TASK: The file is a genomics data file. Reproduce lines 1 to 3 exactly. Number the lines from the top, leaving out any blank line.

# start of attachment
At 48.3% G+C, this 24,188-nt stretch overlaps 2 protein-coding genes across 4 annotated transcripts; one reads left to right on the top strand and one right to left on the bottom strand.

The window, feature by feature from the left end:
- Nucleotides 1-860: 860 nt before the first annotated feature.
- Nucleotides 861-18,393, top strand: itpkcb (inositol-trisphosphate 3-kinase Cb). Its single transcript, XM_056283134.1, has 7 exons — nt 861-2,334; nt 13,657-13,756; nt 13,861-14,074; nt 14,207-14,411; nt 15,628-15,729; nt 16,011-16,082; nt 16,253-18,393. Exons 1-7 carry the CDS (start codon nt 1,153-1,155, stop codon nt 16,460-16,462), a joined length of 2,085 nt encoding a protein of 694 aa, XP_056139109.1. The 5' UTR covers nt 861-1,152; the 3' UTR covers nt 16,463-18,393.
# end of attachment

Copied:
At 48.3% G+C, this 24,188-nt stretch overlaps 2 protein-coding genes across 4 annotated transcripts; one reads left to right on the top strand and one right to left on the bottom strand.

The window, feature by feature from the left end:
- Nucleotides 1-860: 860 nt before the first annotated feature.